Internet Lead Response: Why Should it Matter for Car Dealers?


(Another helpful excerpt from the free 2015 Car Dealer Mystery Shop Study of more than 400 automotive dealers.)

Why Does Lead Response Matter?

Lately, much has been written about the drop in the number of electronic sales leads dealers receive – not coincidentally, of course, most often by those wishing to sell more of their own brand of marketing to these same dealers – and while the decline is not steep, it is genuine. E-leads to dealers have declined relative to the number of online automotive shoppers over the past few years. Though, our experience shows the driving force of this downturn – and what dealers should do about it – is greatly misunderstood.

What’s the Real Cause?

We’ve heard numerous arguments over the last twelve to eighteen months that “consumers are smarter;” that they’redealer_lead_response “wary of sharing their information online.” If either of these were a primary cause of the decline, then we suspect other industries’ lead-generation efforts would suffer, as well. More specifically, if consumers were suddenly skittish about sharing their email addresses and phone numbers when shopping for vehicles, how would this correlate with the rise in lead-driven services like TrueCar; or the desire of a company like AutoNation to spend $100 million to build a complete online car buying service for consumers?

We have a different thought. Previous studies that detailed the motivations of those who submitted online requests for information showed overwhelmingly – often at or above 90% of those intending to purchase – that these consumers did so to receive pricing information.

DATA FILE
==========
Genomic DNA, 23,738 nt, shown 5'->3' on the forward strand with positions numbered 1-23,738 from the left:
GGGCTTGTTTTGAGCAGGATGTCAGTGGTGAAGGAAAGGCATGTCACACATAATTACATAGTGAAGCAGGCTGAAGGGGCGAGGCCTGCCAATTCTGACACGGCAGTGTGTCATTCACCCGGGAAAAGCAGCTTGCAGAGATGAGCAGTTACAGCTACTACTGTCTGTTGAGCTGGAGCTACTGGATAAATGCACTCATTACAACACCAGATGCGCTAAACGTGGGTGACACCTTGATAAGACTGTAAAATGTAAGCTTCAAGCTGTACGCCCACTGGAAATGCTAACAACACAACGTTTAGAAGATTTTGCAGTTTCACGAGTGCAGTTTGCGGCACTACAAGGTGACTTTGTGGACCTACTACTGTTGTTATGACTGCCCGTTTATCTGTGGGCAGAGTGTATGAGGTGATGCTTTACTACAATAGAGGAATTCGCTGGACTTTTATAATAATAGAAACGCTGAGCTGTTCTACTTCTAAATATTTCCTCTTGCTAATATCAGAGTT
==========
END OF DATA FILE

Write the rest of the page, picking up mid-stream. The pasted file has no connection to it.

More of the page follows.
On the surface, then, it’s no wonder e-leads are down. Given that the primary reason for submitting an online request was to gain pricing information, the almost staggering availability of transaction or near-transaction prices online should (we suspect) remove the need for consumers to share personal information to simply gain an e-price.

Certainly, it would be a bit naïve to point to the increased availability of transaction pricing online and claim this as the sole reason consumers are less likely to part with their information when shopping for a vehicle. In our experience, dealers have a little something to do with this, as well.

The convenience of online shopping is a reality for everything from airline tickets to shoes; and purchasing items online is most often a better experience than buying in person for nearly every product one can imagine… except automobiles. For reasons too plentiful to detail here, online car shopping – where a connection with a dealership is required – does not bring with it the same ease and convenience one experiences when dealing with an Amazon or a Zappos.

(We know; we mystery shopped over 400 dealers for this study.)

Plainly stated, connecting with a dealership prior to visiting a physical store is still a painful undertaking for some consumers. Dealership personnel (even today) seem ill-equipped to answer phones or respond to e-leads in a manner that is both satisfying for the consumer and drives incremental business for the dealer. While it’s not related to this study, it’s important to note that we listened to more than one thousand calls in 2014 between consumers and dealership salespeople, and the results for the overwhelming majority of those calls (likely more than seven of every ten) fell into three categories:

  1. The salesperson provided so much information that the consumer never needed to visit the dealership.